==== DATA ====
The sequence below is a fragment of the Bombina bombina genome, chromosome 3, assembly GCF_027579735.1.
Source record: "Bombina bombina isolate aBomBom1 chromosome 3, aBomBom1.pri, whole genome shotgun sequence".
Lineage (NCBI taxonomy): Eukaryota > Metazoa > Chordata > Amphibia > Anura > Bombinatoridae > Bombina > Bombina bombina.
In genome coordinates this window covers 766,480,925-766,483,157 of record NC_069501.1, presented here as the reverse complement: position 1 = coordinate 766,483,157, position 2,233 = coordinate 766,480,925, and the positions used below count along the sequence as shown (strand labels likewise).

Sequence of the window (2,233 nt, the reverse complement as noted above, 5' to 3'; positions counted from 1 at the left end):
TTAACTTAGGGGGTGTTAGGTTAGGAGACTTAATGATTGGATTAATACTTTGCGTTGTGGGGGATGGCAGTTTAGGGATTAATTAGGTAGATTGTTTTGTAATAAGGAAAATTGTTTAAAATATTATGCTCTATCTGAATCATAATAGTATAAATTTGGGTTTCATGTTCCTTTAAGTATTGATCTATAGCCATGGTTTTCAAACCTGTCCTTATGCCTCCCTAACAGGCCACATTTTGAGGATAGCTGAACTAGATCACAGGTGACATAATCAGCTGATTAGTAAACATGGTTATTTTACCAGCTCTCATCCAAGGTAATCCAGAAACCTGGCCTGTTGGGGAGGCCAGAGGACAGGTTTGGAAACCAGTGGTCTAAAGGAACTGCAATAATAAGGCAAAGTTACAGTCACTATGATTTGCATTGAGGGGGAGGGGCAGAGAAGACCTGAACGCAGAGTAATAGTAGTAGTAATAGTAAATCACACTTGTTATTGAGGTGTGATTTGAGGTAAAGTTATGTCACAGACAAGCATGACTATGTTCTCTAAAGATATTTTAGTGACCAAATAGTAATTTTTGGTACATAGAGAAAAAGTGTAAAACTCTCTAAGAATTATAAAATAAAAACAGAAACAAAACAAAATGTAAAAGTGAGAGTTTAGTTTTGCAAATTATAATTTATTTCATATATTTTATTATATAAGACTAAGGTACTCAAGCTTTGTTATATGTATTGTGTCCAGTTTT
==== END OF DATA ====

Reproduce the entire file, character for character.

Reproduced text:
The sequence below is a fragment of the Bombina bombina genome, chromosome 3, assembly GCF_027579735.1.
Source record: "Bombina bombina isolate aBomBom1 chromosome 3, aBomBom1.pri, whole genome shotgun sequence".
Lineage (NCBI taxonomy): Eukaryota > Metazoa > Chordata > Amphibia > Anura > Bombinatoridae > Bombina > Bombina bombina.
In genome coordinates this window covers 766,480,925-766,483,157 of record NC_069501.1, presented here as the reverse complement: position 1 = coordinate 766,483,157, position 2,233 = coordinate 766,480,925, and the positions used below count along the sequence as shown (strand labels likewise).

Sequence of the window (2,233 nt, the reverse complement as noted above, 5' to 3'; positions counted from 1 at the left end):
TTAACTTAGGGGGTGTTAGGTTAGGAGACTTAATGATTGGATTAATACTTTGCGTTGTGGGGGATGGCAGTTTAGGGATTAATTAGGTAGATTGTTTTGTAATAAGGAAAATTGTTTAAAATATTATGCTCTATCTGAATCATAATAGTATAAATTTGGGTTTCATGTTCCTTTAAGTATTGATCTATAGCCATGGTTTTCAAACCTGTCCTTATGCCTCCCTAACAGGCCACATTTTGAGGATAGCTGAACTAGATCACAGGTGACATAATCAGCTGATTAGTAAACATGGTTATTTTACCAGCTCTCATCCAAGGTAATCCAGAAACCTGGCCTGTTGGGGAGGCCAGAGGACAGGTTTGGAAACCAGTGGTCTAAAGGAACTGCAATAATAAGGCAAAGTTACAGTCACTATGATTTGCATTGAGGGGGAGGGGCAGAGAAGACCTGAACGCAGAGTAATAGTAGTAGTAATAGTAAATCACACTTGTTATTGAGGTGTGATTTGAGGTAAAGTTATGTCACAGACAAGCATGACTATGTTCTCTAAAGATATTTTAGTGACCAAATAGTAATTTTTGGTACATAGAGAAAAAGTGTAAAACTCTCTAAGAATTATAAAATAAAAACAGAAACAAAACAAAATGTAAAAGTGAGAGTTTAGTTTTGCAAATTATAATTTATTTCATATATTTTATTATATAAGACTAAGGTACTCAAGCTTTGTTATATGTATTGTGTCCAGTTTT